Yet the basic fact is that the human brain remains a mystery. Instead of focusing on comparing neural networks with the human brain, in the context of any conversation about black boxes, we should keep in mind that the human brain itself is a black box. We can easily fall into a rabbit hole by following questions such as, “How do we know that we know something?” which are vastly outside the scope of this blog. Nonetheless, it’s crucial not to lose sight of the fact that denouncing neural networks for being black boxes is ironic coming from a species that doesn’t understand its own brain.

Reproducibility is a crisis in AI

Beyond the discussion of how neural networks arrive at their output lies a problem that seems more urgent. Going back to the scientific method and reproducibility, there is a reproducibility crisis in AI. As Science Magazine put it, “The booming field of artificial intelligence (AI) is grappling with a replication crisis, much like the ones that have afflicted psychology, medicine, and other fields over the past decade.” NeurIPS, a premier AI conference, now asks researchers to submit a reproducibility checklist, including items that researchers often omit from papers. Now NeurIPS asks authors to include the number of models that they trained before they selected the “best” one, the computing power that they used, and links to their code and datasets.

NetApp technology facilitates reproducibility

What can NetApp do to help? As data-management specialists, we have data scientists on our teams. They grapple with these problems and develop tools that they know will help the data-science community. One such solution is the NetApp® AI Control Plane. Among other benefits, this solution helps easily create NetApp Snapshot™ copies of entire AI training environments (models and data) for traceability and versioning. It’s a powerful yet simple approach to tackle the reproducibility crisis in AI. AI researchers can easily create Snapshot copies of models and data directly from the environments that they work in. These Snapshot copies require only minimal extra storage capacity and incur negligible performance overhead. AI Control Plane is a powerful tool for AI researchers to keep track of entire environments so that it’s easier to reproduce their results in the future.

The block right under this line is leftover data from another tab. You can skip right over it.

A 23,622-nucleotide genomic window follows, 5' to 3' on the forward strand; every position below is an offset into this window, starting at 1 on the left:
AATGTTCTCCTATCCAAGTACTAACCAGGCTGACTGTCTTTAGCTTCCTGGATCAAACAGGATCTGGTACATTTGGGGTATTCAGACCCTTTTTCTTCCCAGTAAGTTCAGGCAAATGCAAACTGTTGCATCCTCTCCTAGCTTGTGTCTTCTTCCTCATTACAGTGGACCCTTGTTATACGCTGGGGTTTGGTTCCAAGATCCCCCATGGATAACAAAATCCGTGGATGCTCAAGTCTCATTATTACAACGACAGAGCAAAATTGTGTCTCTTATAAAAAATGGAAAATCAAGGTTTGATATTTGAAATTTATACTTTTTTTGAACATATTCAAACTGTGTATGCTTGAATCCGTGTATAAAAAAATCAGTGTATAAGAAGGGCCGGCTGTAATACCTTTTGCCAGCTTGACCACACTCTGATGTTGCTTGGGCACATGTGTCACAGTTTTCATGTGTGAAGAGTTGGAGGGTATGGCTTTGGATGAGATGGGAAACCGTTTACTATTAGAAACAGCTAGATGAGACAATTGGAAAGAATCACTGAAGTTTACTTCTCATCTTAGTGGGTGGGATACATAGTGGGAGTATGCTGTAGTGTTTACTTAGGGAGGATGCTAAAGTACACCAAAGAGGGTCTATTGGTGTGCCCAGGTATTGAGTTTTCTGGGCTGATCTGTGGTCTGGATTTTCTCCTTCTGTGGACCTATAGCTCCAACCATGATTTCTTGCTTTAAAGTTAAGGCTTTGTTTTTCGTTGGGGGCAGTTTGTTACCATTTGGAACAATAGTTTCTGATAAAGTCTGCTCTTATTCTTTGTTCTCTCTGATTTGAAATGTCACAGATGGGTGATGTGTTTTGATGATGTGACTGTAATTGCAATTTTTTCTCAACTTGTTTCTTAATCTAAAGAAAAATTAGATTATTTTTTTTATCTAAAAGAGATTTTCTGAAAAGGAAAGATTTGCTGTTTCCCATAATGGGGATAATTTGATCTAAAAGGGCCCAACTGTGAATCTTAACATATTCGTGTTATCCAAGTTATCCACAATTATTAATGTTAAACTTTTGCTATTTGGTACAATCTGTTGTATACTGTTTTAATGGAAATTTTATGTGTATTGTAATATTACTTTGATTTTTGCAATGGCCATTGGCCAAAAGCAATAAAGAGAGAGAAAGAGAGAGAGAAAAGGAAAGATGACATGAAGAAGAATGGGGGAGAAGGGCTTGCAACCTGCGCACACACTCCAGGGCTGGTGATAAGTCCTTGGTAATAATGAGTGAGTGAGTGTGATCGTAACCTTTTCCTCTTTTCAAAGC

Take the first step to facilitate reproducibility in your AI deployments. For in-depth information about NetApp AI Control Plane, read the technical report.


You can also access on-demand content from the NetApp INSIGHT® 2020 digital event. Find sessions about AI, healthcare, AI in healthcare, NetApp AI Control Plane, and much more. To access content, register at no cost.

Esteban Rubens

Esteban joined NetApp to build a Healthcare AI practice leveraging our full portfolio to help create ML-based solutions that improve patient care, and reduce provider burnout. Esteban has been in the Healthcare IT industry for 15 years, having gone from a being storage geek at various startups to spending 12 years as a healthcare-storage geek at FUJIFILM Medical Systems. He's a visible participant in the AI-in-Healthcare conversation, speaking and writing at length on the subject. He is particularly interested in the translation of Machine Learning research into clinical practice, and the integration of AI tools into existing workflows. He is a competitive powerlifter in the USAPL federation so he will try to sneak early-morning training in wherever he's traveling.